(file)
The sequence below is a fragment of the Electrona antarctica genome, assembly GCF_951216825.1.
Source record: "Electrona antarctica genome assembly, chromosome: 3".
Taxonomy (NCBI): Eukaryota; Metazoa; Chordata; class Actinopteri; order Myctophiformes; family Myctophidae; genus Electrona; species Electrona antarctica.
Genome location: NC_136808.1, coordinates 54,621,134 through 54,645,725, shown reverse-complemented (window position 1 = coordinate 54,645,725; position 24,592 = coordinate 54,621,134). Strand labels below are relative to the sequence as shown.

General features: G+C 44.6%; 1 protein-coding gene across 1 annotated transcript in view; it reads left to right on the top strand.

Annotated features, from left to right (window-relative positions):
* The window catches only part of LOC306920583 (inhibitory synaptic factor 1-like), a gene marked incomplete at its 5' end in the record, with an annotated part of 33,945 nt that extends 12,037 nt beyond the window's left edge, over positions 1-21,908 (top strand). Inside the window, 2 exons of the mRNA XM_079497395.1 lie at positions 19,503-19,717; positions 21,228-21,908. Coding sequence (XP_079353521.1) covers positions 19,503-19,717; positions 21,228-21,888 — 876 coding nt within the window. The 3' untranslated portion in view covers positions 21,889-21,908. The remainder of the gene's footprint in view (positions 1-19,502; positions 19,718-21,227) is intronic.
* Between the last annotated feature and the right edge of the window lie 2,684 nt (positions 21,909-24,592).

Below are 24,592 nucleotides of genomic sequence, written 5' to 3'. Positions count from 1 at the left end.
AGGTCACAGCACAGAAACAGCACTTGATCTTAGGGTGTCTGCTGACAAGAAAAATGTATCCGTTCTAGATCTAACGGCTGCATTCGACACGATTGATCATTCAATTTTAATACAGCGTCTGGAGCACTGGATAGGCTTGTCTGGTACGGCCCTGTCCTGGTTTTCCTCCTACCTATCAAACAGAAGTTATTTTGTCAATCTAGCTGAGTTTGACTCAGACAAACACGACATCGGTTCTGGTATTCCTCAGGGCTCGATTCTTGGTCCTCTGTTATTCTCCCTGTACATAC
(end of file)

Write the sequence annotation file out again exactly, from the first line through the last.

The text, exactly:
The sequence below is a fragment of the Electrona antarctica genome, assembly GCF_951216825.1.
Source record: "Electrona antarctica genome assembly, chromosome: 3".
Taxonomy (NCBI): Eukaryota; Metazoa; Chordata; class Actinopteri; order Myctophiformes; family Myctophidae; genus Electrona; species Electrona antarctica.
Genome location: NC_136808.1, coordinates 54,621,134 through 54,645,725, shown reverse-complemented (window position 1 = coordinate 54,645,725; position 24,592 = coordinate 54,621,134). Strand labels below are relative to the sequence as shown.

General features: G+C 44.6%; 1 protein-coding gene across 1 annotated transcript in view; it reads left to right on the top strand.

Annotated features, from left to right (window-relative positions):
* The window catches only part of LOC306920583 (inhibitory synaptic factor 1-like), a gene marked incomplete at its 5' end in the record, with an annotated part of 33,945 nt that extends 12,037 nt beyond the window's left edge, over positions 1-21,908 (top strand). Inside the window, 2 exons of the mRNA XM_079497395.1 lie at positions 19,503-19,717; positions 21,228-21,908. Coding sequence (XP_079353521.1) covers positions 19,503-19,717; positions 21,228-21,888 — 876 coding nt within the window. The 3' untranslated portion in view covers positions 21,889-21,908. The remainder of the gene's footprint in view (positions 1-19,502; positions 19,718-21,227) is intronic.
* Between the last annotated feature and the right edge of the window lie 2,684 nt (positions 21,909-24,592).

Below are 24,592 nucleotides of genomic sequence, written 5' to 3'. Positions count from 1 at the left end.
AGGTCACAGCACAGAAACAGCACTTGATCTTAGGGTGTCTGCTGACAAGAAAAATGTATCCGTTCTAGATCTAACGGCTGCATTCGACACGATTGATCATTCAATTTTAATACAGCGTCTGGAGCACTGGATAGGCTTGTCTGGTACGGCCCTGTCCTGGTTTTCCTCCTACCTATCAAACAGAAGTTATTTTGTCAATCTAGCTGAGTTTGACTCAGACAAACACGACATCGGTTCTGGTATTCCTCAGGGCTCGATTCTTGGTCCTCTGTTATTCTCCCTGTACATAC